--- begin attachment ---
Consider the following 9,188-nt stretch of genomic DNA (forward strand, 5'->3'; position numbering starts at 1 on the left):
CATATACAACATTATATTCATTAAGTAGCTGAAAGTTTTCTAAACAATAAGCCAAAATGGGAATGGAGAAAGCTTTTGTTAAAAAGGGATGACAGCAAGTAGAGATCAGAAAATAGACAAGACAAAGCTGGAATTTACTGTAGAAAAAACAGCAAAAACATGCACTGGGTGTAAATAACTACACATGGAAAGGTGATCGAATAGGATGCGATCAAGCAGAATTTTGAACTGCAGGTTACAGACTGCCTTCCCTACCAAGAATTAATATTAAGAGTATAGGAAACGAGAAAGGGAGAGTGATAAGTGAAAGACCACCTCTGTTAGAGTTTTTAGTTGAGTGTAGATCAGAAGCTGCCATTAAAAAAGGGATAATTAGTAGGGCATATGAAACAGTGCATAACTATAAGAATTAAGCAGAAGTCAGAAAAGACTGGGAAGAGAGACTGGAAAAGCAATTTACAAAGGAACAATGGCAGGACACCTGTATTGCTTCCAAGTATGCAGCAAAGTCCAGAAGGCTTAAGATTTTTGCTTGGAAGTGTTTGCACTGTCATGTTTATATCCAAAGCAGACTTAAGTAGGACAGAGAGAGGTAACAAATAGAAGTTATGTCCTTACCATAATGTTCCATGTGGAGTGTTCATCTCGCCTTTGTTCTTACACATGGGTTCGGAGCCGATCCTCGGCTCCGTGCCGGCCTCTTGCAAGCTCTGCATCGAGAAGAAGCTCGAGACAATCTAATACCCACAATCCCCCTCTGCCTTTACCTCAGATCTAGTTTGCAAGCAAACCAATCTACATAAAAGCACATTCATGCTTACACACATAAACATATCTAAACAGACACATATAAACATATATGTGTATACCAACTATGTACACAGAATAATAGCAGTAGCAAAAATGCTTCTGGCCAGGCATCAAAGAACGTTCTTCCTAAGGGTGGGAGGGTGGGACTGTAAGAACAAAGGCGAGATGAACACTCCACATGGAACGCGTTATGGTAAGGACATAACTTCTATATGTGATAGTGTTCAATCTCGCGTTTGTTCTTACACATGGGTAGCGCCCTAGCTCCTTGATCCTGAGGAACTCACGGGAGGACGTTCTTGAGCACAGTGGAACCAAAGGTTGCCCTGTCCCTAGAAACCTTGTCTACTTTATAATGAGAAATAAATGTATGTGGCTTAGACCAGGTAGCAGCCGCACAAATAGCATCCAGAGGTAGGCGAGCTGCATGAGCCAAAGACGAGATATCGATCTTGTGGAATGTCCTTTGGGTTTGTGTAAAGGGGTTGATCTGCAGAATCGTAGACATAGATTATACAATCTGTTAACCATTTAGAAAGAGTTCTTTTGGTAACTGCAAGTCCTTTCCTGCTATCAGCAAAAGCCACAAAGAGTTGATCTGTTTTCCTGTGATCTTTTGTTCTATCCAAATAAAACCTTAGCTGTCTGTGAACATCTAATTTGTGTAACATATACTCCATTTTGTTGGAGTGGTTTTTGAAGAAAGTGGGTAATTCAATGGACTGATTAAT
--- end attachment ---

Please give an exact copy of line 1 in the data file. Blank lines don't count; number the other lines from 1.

Consider the following 9,188-nt stretch of genomic DNA (forward strand, 5'->3'; position numbering starts at 1 on the left):